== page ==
Bolivia is considering tapping international debt markets for the first time since 1920 with a sale of as much as $500 million in bonds this year, Finance Minister Luis Arce said.
Bolivia is working with Bank of America Merrill Lynch and Goldman Sachs Group Inc. in placing the sale, Arce told reporters today at the Inter-American Development Bank’s annual meeting in Montevideo, Uruguay. The government expects the bonds to yield less than 10 percent, he said in an interview after his news conference.
The government would use the funds for mining and electricity projects, Arce said. The country should be in a position to export energy to Brazil, Peru and Chile and to create more value-added mining exports to accelerate economic growth, he said.
“This is the best moment for Bolivia to enter international financial markets,” Arce said in the interview. “The markets will see that Bolivia can meet its obligations and be just like any other country in Latin America.”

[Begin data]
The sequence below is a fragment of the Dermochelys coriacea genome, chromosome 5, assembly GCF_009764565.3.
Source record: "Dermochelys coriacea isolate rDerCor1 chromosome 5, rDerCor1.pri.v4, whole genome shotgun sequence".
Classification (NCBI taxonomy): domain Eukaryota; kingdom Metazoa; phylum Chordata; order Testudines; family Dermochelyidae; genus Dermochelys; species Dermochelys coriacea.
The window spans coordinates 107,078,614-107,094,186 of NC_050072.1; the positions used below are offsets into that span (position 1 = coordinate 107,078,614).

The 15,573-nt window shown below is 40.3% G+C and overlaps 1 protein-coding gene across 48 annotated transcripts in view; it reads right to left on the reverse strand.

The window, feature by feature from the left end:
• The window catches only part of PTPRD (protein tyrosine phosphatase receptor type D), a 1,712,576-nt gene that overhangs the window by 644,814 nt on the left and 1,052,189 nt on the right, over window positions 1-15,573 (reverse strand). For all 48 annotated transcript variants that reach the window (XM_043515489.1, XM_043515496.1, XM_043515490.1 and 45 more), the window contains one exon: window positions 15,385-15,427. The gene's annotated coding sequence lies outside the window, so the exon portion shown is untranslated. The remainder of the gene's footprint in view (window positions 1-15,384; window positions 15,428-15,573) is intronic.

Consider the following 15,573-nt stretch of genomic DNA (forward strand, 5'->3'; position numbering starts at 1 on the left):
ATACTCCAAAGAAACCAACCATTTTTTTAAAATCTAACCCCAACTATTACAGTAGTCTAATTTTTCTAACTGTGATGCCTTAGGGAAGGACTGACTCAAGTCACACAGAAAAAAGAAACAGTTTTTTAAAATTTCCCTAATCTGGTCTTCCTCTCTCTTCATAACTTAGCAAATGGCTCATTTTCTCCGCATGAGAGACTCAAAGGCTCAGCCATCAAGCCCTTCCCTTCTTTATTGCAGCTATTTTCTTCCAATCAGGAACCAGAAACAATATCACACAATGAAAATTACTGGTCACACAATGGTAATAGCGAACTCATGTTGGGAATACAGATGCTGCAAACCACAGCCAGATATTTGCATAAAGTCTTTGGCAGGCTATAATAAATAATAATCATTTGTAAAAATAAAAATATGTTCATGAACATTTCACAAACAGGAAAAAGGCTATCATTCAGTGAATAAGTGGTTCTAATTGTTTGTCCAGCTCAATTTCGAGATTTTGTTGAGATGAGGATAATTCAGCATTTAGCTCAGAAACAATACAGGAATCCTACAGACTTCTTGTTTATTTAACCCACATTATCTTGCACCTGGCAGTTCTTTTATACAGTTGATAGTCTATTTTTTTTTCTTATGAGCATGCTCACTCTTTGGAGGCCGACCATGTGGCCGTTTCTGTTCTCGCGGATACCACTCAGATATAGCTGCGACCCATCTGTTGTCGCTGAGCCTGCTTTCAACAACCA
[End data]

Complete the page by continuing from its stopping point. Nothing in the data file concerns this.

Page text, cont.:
The land-locked South American nation’s economy will expand 5.5 percent this year after growth of 5.1 percent last year, he said. Bolivia doesn’t need the funds to fuel deficit spending, he added, saying that Bolivia had an estimated budget surplus of 0.8 percent of gross domestic product last year.
“We want to take advantage of capital flows in Latin America that are escaping from Europe and the U.S.,” Arce, 48, said. “Latin America has great opportunities and Bolivia as well and it’s important to use this capital to help sustain economic growth.”
Bolivia’s economy is poised to grow 4.5 percent this year, according to estimates by the International Monetary Fund.
Standard & Poor’s raised Bolivia’s credit rating in May last year to B+ from B, four levels below investment grade, putting the country on the same level as Venezuela, Nigeria, the Dominican Republic and Sri Lanka.
Arce, who joined the central bank in 1987, received a degree in economics from the Universidad Mayor de San Andres in Bolivia and a master’s degree in economics from the University of Warwick in England. He became Bolivia’s finance minister in 2006 under President Evo Morales.
Bolivia’s annual inflation slowed in February to 4.64 percent from 5.86 percent in January, the national statistics institute reported. Last year, consumer prices rose 6.9 percent. Central bank reserves climbed to $12.7 billion on March 12 from $9.7 billion a year earlier. Reserves are above the country’s “optimal” level of $8 billion to $8.5 billion, Arce said.